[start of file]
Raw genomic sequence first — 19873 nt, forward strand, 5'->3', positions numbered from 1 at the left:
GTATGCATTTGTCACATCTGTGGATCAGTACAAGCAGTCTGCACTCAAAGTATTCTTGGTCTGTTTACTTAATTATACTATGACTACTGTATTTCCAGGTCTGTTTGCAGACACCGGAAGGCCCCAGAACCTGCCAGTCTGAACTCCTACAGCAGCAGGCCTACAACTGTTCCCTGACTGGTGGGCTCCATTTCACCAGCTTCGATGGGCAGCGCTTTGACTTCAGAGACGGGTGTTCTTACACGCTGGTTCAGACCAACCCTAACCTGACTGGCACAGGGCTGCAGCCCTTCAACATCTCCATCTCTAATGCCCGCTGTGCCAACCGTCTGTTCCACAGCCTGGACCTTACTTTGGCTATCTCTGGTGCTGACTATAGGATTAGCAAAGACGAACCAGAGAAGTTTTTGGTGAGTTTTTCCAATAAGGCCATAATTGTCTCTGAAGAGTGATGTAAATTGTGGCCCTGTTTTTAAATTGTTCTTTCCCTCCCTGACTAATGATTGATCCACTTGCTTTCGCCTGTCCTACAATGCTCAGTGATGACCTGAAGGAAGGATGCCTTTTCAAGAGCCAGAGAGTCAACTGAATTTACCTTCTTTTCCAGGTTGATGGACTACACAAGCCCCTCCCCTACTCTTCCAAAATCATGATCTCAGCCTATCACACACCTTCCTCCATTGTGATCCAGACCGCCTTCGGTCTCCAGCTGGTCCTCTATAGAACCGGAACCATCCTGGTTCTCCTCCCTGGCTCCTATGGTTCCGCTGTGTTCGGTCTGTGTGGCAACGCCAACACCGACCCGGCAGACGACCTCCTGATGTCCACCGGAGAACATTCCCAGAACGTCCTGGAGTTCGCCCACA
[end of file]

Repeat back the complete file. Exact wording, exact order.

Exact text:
Raw genomic sequence first — 19873 nt, forward strand, 5'->3', positions numbered from 1 at the left:
GTATGCATTTGTCACATCTGTGGATCAGTACAAGCAGTCTGCACTCAAAGTATTCTTGGTCTGTTTACTTAATTATACTATGACTACTGTATTTCCAGGTCTGTTTGCAGACACCGGAAGGCCCCAGAACCTGCCAGTCTGAACTCCTACAGCAGCAGGCCTACAACTGTTCCCTGACTGGTGGGCTCCATTTCACCAGCTTCGATGGGCAGCGCTTTGACTTCAGAGACGGGTGTTCTTACACGCTGGTTCAGACCAACCCTAACCTGACTGGCACAGGGCTGCAGCCCTTCAACATCTCCATCTCTAATGCCCGCTGTGCCAACCGTCTGTTCCACAGCCTGGACCTTACTTTGGCTATCTCTGGTGCTGACTATAGGATTAGCAAAGACGAACCAGAGAAGTTTTTGGTGAGTTTTTCCAATAAGGCCATAATTGTCTCTGAAGAGTGATGTAAATTGTGGCCCTGTTTTTAAATTGTTCTTTCCCTCCCTGACTAATGATTGATCCACTTGCTTTCGCCTGTCCTACAATGCTCAGTGATGACCTGAAGGAAGGATGCCTTTTCAAGAGCCAGAGAGTCAACTGAATTTACCTTCTTTTCCAGGTTGATGGACTACACAAGCCCCTCCCCTACTCTTCCAAAATCATGATCTCAGCCTATCACACACCTTCCTCCATTGTGATCCAGACCGCCTTCGGTCTCCAGCTGGTCCTCTATAGAACCGGAACCATCCTGGTTCTCCTCCCTGGCTCCTATGGTTCCGCTGTGTTCGGTCTGTGTGGCAACGCCAACACCGACCCGGCAGACGACCTCCTGATGTCCACCGGAGAACATTCCCAGAACGTCCTGGAGTTCGCCCACA